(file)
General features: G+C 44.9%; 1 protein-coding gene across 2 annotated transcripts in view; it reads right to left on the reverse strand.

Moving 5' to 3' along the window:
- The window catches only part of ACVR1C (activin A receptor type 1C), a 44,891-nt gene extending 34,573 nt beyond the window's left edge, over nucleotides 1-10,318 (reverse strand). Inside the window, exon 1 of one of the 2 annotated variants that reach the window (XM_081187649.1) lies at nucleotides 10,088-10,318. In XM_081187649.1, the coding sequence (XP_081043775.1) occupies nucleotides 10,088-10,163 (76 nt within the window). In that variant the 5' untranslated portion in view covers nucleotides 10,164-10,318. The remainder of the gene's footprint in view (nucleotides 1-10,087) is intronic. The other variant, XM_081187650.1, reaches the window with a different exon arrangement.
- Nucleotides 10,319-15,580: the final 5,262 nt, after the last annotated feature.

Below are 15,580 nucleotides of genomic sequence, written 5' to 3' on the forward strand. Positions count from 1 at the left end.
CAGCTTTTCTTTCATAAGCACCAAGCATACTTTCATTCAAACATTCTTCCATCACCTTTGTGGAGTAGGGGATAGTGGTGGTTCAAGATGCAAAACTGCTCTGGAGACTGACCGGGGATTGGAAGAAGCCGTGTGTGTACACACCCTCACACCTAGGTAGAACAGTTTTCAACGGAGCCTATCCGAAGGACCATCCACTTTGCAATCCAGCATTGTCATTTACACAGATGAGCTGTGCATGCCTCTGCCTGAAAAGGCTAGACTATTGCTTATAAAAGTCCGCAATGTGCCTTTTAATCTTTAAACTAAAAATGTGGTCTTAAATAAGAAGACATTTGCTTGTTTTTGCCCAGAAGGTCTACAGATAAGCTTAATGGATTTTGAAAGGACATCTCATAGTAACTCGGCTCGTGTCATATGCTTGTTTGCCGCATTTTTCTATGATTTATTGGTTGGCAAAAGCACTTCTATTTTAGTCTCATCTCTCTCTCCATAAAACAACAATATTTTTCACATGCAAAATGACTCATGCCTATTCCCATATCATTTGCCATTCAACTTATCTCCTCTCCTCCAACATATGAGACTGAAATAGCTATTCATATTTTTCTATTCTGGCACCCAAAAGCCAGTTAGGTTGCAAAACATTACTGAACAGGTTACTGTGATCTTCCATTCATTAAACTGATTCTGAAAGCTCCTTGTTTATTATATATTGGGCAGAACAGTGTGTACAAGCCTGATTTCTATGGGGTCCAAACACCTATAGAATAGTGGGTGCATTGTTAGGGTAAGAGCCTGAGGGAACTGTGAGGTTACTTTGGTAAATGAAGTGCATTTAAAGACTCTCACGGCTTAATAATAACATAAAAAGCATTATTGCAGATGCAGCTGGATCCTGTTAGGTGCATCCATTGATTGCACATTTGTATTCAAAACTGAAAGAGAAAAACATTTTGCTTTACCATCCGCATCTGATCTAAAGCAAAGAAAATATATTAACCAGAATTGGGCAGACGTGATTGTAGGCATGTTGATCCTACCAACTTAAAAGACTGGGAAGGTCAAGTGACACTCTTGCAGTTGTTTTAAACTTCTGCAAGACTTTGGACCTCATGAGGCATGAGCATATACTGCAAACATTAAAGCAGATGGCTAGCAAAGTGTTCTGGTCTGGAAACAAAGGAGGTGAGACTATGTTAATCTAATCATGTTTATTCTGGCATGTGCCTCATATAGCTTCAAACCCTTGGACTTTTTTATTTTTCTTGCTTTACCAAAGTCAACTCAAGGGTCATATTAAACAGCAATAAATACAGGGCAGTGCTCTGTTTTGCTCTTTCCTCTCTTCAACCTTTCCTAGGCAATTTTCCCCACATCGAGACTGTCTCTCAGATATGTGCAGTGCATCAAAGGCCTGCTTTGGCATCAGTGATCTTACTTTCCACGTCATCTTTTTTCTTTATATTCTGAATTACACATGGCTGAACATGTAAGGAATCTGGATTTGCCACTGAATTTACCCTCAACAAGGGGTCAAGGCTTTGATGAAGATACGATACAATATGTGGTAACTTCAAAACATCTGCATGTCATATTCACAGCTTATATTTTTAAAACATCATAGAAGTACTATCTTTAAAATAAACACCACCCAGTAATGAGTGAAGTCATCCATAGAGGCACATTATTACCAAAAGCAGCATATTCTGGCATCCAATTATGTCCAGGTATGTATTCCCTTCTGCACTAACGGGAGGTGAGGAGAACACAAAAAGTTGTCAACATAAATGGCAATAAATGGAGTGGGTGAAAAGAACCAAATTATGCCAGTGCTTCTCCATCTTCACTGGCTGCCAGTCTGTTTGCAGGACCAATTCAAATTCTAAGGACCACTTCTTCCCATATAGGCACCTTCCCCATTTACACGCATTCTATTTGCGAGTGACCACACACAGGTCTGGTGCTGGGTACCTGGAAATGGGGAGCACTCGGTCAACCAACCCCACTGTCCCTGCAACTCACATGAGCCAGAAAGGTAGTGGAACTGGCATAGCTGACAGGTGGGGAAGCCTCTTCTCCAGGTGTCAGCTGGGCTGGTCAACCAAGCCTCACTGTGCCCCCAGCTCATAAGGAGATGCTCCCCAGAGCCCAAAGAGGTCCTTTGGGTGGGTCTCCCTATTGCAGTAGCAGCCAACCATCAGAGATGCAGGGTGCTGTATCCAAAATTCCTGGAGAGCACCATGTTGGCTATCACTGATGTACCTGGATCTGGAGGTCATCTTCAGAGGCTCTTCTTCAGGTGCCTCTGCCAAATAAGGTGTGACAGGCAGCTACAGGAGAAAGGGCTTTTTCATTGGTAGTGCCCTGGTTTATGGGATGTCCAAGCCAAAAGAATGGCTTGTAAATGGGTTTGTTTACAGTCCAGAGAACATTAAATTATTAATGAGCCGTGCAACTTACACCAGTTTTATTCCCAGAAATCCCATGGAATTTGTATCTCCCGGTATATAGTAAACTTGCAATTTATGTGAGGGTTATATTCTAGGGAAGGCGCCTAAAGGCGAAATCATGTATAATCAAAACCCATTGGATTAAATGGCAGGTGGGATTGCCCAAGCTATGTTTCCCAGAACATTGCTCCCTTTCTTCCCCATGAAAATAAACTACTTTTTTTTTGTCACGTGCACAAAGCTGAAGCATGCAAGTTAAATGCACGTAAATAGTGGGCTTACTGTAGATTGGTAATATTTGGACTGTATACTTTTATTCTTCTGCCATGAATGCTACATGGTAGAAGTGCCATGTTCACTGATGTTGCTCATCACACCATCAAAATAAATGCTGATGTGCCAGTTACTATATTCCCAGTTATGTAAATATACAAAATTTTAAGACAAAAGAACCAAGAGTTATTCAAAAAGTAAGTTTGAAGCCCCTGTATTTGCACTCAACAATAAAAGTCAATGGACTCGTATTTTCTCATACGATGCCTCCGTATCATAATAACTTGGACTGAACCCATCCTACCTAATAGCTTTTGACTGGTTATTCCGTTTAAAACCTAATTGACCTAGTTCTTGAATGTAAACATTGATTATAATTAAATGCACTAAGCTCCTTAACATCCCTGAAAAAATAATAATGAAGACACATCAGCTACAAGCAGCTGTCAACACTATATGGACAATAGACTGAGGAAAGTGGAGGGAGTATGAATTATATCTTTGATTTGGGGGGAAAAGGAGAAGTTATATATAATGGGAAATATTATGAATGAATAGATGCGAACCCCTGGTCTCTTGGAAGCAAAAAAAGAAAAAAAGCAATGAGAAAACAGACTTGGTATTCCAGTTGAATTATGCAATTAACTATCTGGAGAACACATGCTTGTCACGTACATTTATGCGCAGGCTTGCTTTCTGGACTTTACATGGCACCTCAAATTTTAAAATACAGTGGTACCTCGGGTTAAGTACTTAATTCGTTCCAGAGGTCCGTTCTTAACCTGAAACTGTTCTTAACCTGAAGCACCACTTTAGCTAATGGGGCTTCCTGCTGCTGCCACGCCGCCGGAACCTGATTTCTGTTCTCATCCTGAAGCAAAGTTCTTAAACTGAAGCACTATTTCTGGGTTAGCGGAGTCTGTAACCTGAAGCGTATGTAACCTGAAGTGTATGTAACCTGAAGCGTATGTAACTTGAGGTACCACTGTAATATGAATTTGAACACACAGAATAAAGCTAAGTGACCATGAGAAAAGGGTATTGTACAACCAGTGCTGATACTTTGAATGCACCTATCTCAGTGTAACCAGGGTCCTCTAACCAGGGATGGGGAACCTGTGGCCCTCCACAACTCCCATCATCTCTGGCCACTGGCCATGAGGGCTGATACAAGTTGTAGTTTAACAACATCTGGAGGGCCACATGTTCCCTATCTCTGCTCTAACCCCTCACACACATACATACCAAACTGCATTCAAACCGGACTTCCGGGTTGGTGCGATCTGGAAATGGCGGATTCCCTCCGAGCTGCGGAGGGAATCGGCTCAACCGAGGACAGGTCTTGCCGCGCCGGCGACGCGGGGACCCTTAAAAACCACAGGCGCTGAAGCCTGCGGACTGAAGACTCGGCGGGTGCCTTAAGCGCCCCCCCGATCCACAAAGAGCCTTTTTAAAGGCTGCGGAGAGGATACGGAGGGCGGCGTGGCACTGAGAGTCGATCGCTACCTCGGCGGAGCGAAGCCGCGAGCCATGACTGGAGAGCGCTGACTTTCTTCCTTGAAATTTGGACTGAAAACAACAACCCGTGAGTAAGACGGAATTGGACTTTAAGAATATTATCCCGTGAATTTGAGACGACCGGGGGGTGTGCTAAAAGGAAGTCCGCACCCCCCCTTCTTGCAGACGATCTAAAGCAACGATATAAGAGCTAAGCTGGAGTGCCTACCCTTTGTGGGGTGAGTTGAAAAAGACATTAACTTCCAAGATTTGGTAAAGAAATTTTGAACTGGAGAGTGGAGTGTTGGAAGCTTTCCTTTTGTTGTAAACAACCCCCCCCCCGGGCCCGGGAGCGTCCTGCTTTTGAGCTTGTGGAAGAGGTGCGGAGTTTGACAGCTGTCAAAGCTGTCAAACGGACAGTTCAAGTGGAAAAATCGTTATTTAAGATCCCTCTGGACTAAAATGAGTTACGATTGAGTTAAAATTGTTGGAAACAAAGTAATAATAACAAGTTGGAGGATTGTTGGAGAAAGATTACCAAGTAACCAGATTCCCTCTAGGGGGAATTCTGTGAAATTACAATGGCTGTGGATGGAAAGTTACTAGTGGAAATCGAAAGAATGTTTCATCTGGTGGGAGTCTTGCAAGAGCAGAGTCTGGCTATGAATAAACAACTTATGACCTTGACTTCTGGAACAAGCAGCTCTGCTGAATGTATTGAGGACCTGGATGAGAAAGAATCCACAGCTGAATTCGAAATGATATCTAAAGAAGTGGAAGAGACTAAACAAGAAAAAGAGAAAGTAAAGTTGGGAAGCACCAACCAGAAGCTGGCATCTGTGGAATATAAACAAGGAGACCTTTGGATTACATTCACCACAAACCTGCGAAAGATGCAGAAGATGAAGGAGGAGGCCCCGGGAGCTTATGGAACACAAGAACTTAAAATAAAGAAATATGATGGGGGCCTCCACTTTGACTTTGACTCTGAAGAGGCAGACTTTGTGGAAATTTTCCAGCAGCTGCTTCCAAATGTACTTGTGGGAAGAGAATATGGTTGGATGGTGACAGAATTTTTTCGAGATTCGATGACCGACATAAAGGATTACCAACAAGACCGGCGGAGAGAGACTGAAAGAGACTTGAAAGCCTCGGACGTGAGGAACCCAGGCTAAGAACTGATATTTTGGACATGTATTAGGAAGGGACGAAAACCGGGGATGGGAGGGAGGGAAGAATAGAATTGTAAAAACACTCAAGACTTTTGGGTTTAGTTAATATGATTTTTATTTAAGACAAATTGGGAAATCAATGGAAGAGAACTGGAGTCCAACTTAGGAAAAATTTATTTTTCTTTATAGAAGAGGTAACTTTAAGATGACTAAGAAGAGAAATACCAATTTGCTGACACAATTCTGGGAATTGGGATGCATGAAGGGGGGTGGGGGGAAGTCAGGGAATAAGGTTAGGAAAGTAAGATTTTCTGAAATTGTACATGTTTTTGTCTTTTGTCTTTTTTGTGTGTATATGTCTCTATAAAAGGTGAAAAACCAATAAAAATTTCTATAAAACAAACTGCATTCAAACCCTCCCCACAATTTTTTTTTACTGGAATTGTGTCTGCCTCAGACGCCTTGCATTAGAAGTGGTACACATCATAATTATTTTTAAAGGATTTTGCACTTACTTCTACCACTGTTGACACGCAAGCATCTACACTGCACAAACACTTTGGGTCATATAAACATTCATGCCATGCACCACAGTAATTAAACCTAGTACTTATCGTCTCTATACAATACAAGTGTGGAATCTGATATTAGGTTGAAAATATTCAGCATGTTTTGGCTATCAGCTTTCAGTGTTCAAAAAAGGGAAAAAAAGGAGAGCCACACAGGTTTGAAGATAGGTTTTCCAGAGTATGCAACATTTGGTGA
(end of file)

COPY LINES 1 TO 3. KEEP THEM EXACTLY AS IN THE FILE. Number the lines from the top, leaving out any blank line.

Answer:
General features: G+C 44.9%; 1 protein-coding gene across 2 annotated transcripts in view; it reads right to left on the reverse strand.

Moving 5' to 3' along the window:
- The window catches only part of ACVR1C (activin A receptor type 1C), a 44,891-nt gene extending 34,573 nt beyond the window's left edge, over nucleotides 1-10,318 (reverse strand). Inside the window, exon 1 of one of the 2 annotated variants that reach the window (XM_081187649.1) lies at nucleotides 10,088-10,318. In XM_081187649.1, the coding sequence (XP_081043775.1) occupies nucleotides 10,088-10,163 (76 nt within the window). In that variant the 5' untranslated portion in view covers nucleotides 10,164-10,318. The remainder of the gene's footprint in view (nucleotides 1-10,087) is intronic. The other variant, XM_081187650.1, reaches the window with a different exon arrangement.